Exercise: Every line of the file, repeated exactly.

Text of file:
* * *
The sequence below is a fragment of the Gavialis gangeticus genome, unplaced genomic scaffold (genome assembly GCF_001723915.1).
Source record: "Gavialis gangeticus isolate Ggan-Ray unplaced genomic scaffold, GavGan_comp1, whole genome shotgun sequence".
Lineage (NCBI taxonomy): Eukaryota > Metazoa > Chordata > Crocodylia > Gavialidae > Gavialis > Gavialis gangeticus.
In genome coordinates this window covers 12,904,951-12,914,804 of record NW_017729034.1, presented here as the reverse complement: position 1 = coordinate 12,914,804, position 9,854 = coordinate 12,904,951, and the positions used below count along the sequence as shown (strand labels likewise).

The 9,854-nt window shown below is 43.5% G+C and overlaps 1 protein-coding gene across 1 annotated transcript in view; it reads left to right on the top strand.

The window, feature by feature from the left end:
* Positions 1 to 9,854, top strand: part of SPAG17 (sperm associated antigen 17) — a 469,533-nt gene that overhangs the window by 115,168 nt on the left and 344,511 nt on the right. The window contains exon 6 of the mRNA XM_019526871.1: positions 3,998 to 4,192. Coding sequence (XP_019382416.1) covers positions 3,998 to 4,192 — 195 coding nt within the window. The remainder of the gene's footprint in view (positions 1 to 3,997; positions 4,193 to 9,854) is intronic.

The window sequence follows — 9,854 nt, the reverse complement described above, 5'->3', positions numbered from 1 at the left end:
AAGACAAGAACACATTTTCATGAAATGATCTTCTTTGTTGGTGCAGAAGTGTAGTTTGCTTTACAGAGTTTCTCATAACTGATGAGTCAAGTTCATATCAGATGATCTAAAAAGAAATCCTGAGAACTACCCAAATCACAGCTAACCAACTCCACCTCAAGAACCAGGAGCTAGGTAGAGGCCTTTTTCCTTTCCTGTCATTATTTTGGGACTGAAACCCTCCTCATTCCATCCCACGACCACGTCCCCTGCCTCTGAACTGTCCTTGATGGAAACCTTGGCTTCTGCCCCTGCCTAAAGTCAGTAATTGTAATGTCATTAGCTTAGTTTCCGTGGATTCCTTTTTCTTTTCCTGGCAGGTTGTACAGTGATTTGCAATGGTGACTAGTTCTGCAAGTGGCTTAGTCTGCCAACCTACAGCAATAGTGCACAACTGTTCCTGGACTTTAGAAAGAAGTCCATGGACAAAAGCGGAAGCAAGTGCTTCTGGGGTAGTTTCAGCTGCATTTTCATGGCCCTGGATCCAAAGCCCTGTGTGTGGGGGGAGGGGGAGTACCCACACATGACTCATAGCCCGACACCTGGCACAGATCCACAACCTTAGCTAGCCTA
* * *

The sequence below is a fragment of the Gavialis gangeticus genome, unplaced genomic scaffold (genome assembly GCF_001723915.1).
Source record: "Gavialis gangeticus isolate Ggan-Ray unplaced genomic scaffold, GavGan_comp1, whole genome shotgun sequence".
Lineage (NCBI taxonomy): Eukaryota > Metazoa > Chordata > Crocodylia > Gavialidae > Gavialis > Gavialis gangeticus.
In genome coordinates this window covers 12,904,951-12,914,804 of record NW_017729034.1, presented here as the reverse complement: position 1 = coordinate 12,914,804, position 9,854 = coordinate 12,904,951, and the positions used below count along the sequence as shown (strand labels likewise).

The 9,854-nt window shown below is 43.5% G+C and overlaps 1 protein-coding gene across 1 annotated transcript in view; it reads left to right on the top strand.

The window, feature by feature from the left end:
* Positions 1 to 9,854, top strand: part of SPAG17 (sperm associated antigen 17) — a 469,533-nt gene that overhangs the window by 115,168 nt on the left and 344,511 nt on the right. The window contains exon 6 of the mRNA XM_019526871.1: positions 3,998 to 4,192. Coding sequence (XP_019382416.1) covers positions 3,998 to 4,192 — 195 coding nt within the window. The remainder of the gene's footprint in view (positions 1 to 3,997; positions 4,193 to 9,854) is intronic.

The window sequence follows — 9,854 nt, the reverse complement described above, 5'->3', positions numbered from 1 at the left end:
AAGACAAGAACACATTTTCATGAAATGATCTTCTTTGTTGGTGCAGAAGTGTAGTTTGCTTTACAGAGTTTCTCATAACTGATGAGTCAAGTTCATATCAGATGATCTAAAAAGAAATCCTGAGAACTACCCAAATCACAGCTAACCAACTCCACCTCAAGAACCAGGAGCTAGGTAGAGGCCTTTTTCCTTTCCTGTCATTATTTTGGGACTGAAACCCTCCTCATTCCATCCCACGACCACGTCCCCTGCCTCTGAACTGTCCTTGATGGAAACCTTGGCTTCTGCCCCTGCCTAAAGTCAGTAATTGTAATGTCATTAGCTTAGTTTCCGTGGATTCCTTTTTCTTTTCCTGGCAGGTTGTACAGTGATTTGCAATGGTGACTAGTTCTGCAAGTGGCTTAGTCTGCCAACCTACAGCAATAGTGCACAACTGTTCCTGGACTTTAGAAAGAAGTCCATGGACAAAAGCGGAAGCAAGTGCTTCTGGGGTAGTTTCAGCTGCATTTTCATGGCCCTGGATCCAAAGCCCTGTGTGTGGGGGGAGGGGGAGTACCCACACATGACTCATAGCCCGACACCTGGCACAGATCCACAACCTTAGCTAGCCTA